[CentOS] Anything Like Solaris' Live Upgrade?
xrx-centos at xrx.me
Mon Jan 28 18:20:14 UTC 2013
On 01/28/13 22:14, Tim Evans wrote:
> On 01/28/2013 01:05 PM, xrx wrote:
>> On 01/28/13 21:27, James A. Peltier wrote:
>>> ----- Original Message -----
>>> | Does anyone know of any sort of Linux utility that does something
>>> | like
>>> | what Solaris' Live Upgrade
>>> | (http://docs.oracle.com/cd/E19455-01/806-7933/index.html) does?
>>> | In my past life as a Solaris sys-admin, I found this an extremely
>>> | useful
>>> | tool for upgrading and patching running systems, as well as for
>>> | maintaining redundant boot environments on separate system disks for
>>> | disaster situations.
>>> Nothing really until BTRFS comes of age. I suppose you could snapshot your LVM volumes before performing the upgrade but to my knowledge there is nothing similar to Live Upgrade for CentOS
>> It does sound like you can do the roughly the same with LVM snapshots.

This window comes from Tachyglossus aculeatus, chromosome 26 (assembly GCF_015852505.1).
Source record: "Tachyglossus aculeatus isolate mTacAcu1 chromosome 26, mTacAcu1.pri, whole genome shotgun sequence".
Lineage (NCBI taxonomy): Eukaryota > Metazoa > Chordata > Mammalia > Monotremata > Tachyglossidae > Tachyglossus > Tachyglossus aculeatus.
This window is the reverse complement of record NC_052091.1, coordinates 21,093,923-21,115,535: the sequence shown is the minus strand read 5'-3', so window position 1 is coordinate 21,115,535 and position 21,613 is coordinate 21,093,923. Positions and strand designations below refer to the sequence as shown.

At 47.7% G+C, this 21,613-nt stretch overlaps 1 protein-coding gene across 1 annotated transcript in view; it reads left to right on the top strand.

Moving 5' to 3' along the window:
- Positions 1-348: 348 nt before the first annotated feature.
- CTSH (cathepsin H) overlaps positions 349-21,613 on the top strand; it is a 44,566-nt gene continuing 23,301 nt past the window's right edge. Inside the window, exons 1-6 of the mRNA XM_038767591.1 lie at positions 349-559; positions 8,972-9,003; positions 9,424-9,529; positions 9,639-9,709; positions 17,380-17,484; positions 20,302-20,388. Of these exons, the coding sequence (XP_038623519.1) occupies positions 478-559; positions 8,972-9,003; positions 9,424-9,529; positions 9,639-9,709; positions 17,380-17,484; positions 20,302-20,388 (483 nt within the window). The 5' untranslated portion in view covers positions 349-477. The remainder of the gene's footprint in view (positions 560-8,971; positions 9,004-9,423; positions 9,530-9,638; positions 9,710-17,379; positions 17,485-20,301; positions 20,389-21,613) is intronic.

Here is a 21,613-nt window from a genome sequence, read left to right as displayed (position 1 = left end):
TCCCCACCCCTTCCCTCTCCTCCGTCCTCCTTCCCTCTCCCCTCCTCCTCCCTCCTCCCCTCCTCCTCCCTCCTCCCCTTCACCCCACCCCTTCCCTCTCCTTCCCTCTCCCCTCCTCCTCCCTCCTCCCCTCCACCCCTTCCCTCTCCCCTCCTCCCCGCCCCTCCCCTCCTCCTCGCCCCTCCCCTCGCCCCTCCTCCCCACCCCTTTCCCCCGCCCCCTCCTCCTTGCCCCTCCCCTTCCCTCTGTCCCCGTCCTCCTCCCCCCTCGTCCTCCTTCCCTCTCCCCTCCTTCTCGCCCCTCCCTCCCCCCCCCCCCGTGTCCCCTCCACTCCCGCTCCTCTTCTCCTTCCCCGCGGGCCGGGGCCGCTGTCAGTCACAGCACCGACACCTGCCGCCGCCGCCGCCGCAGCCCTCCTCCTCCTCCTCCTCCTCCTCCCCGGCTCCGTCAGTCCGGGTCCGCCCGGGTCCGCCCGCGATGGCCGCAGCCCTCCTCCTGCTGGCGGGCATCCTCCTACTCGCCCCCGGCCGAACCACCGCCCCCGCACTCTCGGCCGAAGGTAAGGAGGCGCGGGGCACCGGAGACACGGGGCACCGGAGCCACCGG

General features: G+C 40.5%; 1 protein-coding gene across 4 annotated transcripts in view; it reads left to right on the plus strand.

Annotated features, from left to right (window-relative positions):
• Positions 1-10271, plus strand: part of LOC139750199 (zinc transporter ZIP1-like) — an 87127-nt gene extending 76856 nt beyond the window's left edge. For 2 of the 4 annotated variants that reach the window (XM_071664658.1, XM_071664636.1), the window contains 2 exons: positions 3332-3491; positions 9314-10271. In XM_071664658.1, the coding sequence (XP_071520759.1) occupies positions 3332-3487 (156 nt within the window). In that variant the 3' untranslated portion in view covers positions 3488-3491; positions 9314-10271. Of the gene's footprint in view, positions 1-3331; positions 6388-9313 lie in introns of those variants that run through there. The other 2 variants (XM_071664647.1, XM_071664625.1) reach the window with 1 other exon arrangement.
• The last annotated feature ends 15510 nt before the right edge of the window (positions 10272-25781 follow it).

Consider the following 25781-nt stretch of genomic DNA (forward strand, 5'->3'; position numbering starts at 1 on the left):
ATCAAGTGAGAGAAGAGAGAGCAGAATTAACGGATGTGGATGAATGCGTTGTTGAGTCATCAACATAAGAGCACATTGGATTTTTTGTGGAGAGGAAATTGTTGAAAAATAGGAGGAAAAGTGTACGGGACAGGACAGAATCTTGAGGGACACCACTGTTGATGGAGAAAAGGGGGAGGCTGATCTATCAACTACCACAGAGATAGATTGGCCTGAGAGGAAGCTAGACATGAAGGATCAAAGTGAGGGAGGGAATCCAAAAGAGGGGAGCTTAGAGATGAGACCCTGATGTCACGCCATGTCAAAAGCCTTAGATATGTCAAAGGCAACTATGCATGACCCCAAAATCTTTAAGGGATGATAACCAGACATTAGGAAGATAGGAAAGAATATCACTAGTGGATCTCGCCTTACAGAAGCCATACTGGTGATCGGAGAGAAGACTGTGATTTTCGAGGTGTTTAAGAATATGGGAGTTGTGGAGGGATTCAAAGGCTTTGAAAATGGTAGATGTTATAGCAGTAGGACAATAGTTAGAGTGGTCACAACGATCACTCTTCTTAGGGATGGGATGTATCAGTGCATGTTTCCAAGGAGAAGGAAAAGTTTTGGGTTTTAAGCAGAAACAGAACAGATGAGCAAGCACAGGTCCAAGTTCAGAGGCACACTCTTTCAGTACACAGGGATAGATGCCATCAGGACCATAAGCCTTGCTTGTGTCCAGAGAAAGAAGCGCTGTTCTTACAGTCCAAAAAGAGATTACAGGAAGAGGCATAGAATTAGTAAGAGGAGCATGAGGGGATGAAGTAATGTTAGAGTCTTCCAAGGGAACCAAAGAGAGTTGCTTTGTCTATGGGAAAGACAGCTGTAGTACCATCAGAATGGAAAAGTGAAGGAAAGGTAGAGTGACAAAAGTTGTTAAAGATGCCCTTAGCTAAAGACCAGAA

>> Reading the introduction of the solaris document you linked; it seems as
>> if the solaris upgrade is applied on say a snapshot; and then the system
>> is rebooted into the upgraded environment; and if it works, great, if
>> not you need a reboot back into the original state.
>> Wheras with CentOS 6; you take a snapshot of the root partition (easy as
>> "lvcreate --snapshot --name RootSnapshot --size 2G /dev/VolGroup/Root"),
>> and then do an upgrade with a reboot. If it works; you're set, if not,
>> just revert back to the snapshot (lvconvert --merge
>> VolGroup/RootSnapshot) and reboot; you'd be back to the state before the
> Thanks. You also need to manage the grub and fstab configurations to
> allow the second boot environment to be visible, bootable, and mountable.
Are you talking about CentOS? There is no need to change the fstab or
grub; the upgrade gets applied on the main volume (where the OS can be
upgraded on the fly without a reboot if it works out; or optionally with
a reboot if you want to be extra sure). The snapshot is only there if
the update goes bad; in which case you'd run the merge command to revert
back to the original state.
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